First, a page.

In his final "regular" column for Reuters (six months after his last column),Wright writes:He leads the process of reviewing, establishing and encouraging adherence to standards in Thomson Reuters journalism and works with editors to promote innovation. He writes a regular column and works with Editor in Chief David Schlesinger in maintaining the editorial relationship with the Reuters trustees and upholding and promoting the Reuters Trust Principles
After six of the most rewarding years in my career, this is my final week at Reuters as global editor for ethics and standards. In this role, it’s been my job to make sure Reuters journalists have the guidance, tools and oversight to help them practice journalism in a way that is consistent with the highest ethics and standards [...]
"Occasional inconsistencies"? Our 500+ posts over the last 19 months documenting systematic bias, the liberal use of propaganda, deep dishonesty, and outright racism demonstrated by Reuters correspondents reporting on the Middle East conflict puts lie to any notion that journalism is being practiced "consistent with the highest ethics and standards". Although Reuters does provide its staff with guidance and tools to comply with ethical journalism standards, in the form of the much-vaunted Thomson Reuters Trust Principles and Handbook of Journalism, the oversight function Wright refers to has clearly and utterly failed.We also heard from people who pointed out occasional inconsistencies between the handbook guidance and the way we actually reported stories. And that’s great–because we believe in transparency.
If Reuters believes in transparency, why doesn't the agency always correct errors openly, as promised by The 10 Absolutes of Reuters Journalism? Why didn't the agency formally acknowledge and apologize to readers for the publication of doctored photographs in violation of its commitment to "never alter a still or moving image beyond the requirements of normal image enhancement"? Why does Reuters regularly publish pieces that clearly fall into the category of op-eds while refusing to identify them as such?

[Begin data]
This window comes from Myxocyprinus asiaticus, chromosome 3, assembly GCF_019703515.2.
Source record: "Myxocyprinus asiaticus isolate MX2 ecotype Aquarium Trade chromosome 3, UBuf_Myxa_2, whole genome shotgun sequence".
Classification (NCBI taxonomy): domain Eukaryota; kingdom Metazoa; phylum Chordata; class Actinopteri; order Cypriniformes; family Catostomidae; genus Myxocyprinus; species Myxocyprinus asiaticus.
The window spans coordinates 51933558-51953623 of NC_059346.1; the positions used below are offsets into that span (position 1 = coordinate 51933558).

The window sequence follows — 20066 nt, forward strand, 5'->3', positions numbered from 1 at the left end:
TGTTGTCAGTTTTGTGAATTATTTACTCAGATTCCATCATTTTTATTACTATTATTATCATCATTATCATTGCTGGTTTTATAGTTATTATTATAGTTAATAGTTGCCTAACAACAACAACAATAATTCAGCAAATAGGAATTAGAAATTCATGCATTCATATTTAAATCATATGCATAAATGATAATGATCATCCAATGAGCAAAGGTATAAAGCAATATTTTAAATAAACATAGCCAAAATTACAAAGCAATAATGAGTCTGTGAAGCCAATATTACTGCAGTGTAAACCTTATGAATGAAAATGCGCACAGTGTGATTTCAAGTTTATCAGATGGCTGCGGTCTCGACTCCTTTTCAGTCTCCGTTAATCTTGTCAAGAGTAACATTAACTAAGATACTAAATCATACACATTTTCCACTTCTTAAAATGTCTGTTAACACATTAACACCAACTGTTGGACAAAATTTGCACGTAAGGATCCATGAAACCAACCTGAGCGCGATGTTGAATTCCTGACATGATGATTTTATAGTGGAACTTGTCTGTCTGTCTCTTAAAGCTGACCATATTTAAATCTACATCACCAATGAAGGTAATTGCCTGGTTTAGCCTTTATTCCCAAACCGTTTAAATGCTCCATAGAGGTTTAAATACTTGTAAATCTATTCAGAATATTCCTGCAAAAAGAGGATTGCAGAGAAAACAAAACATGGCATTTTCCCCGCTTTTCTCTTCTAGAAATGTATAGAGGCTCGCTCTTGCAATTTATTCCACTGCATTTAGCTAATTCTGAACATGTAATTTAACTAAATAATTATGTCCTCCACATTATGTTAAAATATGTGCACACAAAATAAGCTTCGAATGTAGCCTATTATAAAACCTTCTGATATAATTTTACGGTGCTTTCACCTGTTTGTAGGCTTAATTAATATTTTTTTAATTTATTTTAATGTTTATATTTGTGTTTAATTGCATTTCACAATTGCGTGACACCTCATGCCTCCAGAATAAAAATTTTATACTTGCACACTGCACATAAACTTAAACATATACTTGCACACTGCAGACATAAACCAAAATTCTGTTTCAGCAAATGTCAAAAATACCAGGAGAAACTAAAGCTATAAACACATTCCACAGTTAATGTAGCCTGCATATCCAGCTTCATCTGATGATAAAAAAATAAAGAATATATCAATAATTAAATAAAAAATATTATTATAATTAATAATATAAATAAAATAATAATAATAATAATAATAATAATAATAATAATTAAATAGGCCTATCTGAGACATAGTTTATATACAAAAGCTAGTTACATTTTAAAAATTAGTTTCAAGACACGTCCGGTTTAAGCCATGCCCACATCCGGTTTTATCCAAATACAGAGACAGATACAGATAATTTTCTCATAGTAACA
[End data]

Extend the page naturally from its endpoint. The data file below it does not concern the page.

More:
Interesting that Wright should point specifically to claims of bias in Reuters Middle East reporting. There are hundreds of other military conflicts and political contests ongoing in the world with partisan and passionate observers. Why, we wonder, do Wright and Reuters feel the heat so intensely in this area of reporting? Could it be in fact, that Reuters journalists writing on the Middle East consistently fail to put aside their own viewpoints and report a story fairly and completely?Not all interactions have been so pleasant. Partisans on all sides of Middle East issues are particularly prone to alleging bias in our reporting—and I’ve long since lost hope of convincing them that journalists can indeed put aside their own viewpoints and even ethnic backgrounds and report a story fairly and completely. That’s what our journalists do every day.
Not according to Wright:
Which only goes to show that denial is not just a river in Egypt.And judging from my contacts with the Reuters journalists who do the hard work of daily journalism, they’re less cynical and more idealistic than ever. So many have told me that they see themselves as evangelists of truth, of independent reporting and the free flow of information. For most, this is much more than a job. They believe, as do I, that the world would be a poorer, meaner place without their efforts.